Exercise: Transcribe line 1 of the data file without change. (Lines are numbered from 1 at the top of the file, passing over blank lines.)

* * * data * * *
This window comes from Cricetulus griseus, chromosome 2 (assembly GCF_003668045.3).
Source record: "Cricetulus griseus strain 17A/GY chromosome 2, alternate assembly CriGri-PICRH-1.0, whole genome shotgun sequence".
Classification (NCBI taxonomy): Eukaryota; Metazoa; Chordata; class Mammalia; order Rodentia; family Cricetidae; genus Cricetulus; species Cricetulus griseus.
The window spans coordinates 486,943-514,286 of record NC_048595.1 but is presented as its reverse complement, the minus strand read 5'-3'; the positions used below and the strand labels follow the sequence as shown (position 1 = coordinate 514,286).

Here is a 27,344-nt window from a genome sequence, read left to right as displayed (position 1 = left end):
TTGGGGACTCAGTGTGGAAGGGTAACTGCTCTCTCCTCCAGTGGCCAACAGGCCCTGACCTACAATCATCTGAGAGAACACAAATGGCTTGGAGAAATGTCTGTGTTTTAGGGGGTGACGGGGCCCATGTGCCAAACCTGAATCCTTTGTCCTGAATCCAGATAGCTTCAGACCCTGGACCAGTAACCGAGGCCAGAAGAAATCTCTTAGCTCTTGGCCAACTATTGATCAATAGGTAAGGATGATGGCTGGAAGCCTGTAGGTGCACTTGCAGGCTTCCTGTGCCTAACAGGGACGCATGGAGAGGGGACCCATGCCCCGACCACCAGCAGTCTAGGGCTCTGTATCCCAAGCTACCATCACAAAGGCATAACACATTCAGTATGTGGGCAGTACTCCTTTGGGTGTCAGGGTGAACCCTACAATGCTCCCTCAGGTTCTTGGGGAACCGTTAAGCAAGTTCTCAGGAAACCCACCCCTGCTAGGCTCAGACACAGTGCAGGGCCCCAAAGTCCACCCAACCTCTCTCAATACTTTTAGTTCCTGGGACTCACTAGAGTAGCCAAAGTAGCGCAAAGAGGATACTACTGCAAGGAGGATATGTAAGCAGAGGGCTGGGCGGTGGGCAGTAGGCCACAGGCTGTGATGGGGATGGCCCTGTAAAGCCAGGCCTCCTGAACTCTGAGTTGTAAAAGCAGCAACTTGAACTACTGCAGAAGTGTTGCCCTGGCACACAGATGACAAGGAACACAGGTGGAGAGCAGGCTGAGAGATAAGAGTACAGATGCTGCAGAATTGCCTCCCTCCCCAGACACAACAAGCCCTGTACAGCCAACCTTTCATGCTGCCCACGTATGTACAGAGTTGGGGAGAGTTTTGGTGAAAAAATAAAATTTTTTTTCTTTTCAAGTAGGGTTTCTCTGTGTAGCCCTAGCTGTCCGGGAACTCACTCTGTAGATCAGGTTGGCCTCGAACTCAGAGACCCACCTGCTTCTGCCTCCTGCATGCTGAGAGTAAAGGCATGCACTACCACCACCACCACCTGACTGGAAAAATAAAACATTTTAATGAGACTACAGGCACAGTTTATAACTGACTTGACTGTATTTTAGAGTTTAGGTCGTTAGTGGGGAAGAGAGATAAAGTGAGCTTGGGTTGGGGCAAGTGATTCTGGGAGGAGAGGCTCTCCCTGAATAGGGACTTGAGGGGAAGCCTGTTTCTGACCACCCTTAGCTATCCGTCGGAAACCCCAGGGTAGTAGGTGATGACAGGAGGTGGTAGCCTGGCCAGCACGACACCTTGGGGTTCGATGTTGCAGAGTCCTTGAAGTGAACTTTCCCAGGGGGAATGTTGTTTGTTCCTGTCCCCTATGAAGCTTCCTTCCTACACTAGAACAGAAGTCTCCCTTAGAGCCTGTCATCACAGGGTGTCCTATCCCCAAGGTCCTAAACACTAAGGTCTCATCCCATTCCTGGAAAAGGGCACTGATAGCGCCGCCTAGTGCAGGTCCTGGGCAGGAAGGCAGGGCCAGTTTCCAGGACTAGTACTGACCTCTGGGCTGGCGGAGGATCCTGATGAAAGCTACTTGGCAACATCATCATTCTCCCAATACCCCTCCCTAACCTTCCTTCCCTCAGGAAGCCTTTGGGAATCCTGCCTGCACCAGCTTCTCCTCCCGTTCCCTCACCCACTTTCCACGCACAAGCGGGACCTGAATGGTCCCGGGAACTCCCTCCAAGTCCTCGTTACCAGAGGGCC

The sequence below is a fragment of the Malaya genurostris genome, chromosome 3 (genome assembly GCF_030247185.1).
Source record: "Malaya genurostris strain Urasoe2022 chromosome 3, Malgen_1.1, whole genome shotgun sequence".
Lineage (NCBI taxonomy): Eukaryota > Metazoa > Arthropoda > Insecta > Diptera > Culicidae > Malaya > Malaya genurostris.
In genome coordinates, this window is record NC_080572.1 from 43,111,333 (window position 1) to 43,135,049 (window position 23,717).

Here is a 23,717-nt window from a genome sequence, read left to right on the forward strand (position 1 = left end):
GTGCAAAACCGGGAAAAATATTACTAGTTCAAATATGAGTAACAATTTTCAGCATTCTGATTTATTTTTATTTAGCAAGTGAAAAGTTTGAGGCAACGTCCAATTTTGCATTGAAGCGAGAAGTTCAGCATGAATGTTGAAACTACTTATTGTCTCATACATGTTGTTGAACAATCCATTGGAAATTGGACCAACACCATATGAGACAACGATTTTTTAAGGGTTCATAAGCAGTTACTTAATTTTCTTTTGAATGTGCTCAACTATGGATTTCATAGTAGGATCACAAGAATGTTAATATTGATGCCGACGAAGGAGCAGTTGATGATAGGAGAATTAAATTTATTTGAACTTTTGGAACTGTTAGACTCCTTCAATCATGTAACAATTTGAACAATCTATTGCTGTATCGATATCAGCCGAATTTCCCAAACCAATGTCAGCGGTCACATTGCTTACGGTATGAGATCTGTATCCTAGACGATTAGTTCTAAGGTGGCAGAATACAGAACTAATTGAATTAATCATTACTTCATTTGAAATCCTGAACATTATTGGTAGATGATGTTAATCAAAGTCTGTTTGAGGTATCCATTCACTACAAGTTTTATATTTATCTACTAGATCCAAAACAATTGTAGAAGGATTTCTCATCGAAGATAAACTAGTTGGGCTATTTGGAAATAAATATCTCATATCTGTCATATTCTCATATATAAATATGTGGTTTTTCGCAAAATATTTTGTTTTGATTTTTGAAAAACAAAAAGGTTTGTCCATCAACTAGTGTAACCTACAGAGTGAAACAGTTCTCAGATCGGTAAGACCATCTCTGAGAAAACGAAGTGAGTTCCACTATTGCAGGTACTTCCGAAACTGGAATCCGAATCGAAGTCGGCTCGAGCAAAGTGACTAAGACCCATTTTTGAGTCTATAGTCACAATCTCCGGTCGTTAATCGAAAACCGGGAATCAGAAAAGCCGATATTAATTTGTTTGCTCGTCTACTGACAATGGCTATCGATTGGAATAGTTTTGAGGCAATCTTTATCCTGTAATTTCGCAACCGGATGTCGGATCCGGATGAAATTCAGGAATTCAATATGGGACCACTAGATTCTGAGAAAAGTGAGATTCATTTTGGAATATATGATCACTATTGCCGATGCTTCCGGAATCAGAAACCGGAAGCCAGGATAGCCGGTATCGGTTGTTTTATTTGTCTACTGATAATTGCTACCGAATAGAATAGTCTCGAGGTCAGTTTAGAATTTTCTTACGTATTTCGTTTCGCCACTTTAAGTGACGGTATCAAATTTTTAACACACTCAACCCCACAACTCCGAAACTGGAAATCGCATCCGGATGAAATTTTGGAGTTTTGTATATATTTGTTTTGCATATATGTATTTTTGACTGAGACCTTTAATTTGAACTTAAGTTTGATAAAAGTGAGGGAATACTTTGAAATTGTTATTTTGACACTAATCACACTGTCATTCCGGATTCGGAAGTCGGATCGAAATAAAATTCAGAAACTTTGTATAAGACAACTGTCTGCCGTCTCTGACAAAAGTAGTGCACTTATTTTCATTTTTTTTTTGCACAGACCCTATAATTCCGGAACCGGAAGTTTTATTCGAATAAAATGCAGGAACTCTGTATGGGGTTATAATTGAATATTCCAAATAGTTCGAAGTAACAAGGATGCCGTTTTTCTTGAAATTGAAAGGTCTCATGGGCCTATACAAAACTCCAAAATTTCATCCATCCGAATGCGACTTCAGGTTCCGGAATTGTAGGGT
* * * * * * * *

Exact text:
This window comes from Cricetulus griseus, chromosome 2 (assembly GCF_003668045.3).